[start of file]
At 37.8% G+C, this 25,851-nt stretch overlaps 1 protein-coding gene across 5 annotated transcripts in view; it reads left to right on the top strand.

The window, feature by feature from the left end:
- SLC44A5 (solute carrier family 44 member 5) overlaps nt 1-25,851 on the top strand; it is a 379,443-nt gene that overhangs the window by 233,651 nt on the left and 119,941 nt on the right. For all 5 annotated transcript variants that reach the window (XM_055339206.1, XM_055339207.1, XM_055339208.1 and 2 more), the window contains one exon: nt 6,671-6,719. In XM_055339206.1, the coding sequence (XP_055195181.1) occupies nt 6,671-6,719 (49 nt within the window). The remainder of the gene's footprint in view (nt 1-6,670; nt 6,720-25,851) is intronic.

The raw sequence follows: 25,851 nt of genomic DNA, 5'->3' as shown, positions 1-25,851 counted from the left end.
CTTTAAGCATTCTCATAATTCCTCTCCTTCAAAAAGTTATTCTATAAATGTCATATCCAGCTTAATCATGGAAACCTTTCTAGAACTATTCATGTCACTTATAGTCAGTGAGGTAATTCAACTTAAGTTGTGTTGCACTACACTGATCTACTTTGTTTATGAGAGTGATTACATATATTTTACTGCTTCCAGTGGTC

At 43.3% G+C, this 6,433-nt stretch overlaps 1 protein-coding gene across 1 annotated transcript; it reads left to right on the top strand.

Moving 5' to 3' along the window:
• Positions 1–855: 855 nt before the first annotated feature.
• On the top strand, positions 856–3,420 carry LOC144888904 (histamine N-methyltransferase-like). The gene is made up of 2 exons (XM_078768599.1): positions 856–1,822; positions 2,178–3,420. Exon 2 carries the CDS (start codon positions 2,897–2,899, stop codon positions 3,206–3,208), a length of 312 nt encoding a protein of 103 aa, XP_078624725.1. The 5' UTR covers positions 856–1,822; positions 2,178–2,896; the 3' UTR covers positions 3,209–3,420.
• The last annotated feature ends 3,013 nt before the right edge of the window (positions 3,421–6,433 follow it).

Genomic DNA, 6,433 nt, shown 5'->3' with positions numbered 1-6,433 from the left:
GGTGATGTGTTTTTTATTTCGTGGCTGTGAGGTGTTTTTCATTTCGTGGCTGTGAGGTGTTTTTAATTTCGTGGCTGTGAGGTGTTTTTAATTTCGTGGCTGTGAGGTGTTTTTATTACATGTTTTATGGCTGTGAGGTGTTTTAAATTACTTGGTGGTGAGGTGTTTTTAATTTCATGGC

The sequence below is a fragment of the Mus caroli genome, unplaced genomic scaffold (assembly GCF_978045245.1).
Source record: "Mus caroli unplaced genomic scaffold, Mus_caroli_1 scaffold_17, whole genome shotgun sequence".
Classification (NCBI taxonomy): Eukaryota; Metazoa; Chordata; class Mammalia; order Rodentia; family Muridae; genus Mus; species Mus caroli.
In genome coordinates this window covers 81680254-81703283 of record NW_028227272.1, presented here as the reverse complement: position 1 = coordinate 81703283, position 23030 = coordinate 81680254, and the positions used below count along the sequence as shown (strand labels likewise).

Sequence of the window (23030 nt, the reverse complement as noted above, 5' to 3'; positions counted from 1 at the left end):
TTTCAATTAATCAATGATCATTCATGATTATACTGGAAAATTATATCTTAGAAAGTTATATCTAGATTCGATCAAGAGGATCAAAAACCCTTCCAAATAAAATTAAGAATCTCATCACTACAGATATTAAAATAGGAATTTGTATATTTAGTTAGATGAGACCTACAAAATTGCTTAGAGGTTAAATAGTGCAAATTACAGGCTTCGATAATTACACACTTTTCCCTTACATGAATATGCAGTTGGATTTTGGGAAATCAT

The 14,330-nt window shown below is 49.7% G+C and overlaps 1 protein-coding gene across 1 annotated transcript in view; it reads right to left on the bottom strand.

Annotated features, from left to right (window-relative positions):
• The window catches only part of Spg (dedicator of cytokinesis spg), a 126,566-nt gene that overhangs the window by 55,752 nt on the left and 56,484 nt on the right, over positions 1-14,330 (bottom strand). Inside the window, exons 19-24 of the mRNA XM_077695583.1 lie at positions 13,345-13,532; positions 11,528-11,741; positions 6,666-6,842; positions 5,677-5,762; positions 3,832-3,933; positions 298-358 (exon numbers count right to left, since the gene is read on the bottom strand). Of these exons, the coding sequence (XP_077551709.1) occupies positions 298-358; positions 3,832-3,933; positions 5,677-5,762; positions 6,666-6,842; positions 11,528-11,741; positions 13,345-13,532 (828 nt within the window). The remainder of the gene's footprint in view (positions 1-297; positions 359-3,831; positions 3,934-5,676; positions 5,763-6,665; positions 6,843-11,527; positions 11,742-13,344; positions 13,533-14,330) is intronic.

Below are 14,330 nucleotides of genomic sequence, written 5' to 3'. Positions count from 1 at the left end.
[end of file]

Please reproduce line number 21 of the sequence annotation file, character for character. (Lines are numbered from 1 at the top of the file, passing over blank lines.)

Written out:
• The window catches only part of Spg (dedicator of cytokinesis spg), a 126,566-nt gene that overhangs the window by 55,752 nt on the left and 56,484 nt on the right, over positions 1-14,330 (bottom strand). Inside the window, exons 19-24 of the mRNA XM_077695583.1 lie at positions 13,345-13,532; positions 11,528-11,741; positions 6,666-6,842; positions 5,677-5,762; positions 3,832-3,933; positions 298-358 (exon numbers count right to left, since the gene is read on the bottom strand). Of these exons, the coding sequence (XP_077551709.1) occupies positions 298-358; positions 3,832-3,933; positions 5,677-5,762; positions 6,666-6,842; positions 11,528-11,741; positions 13,345-13,532 (828 nt within the window). The remainder of the gene's footprint in view (positions 1-297; positions 359-3,831; positions 3,934-5,676; positions 5,763-6,665; positions 6,843-11,527; positions 11,742-13,344; positions 13,533-14,330) is intronic.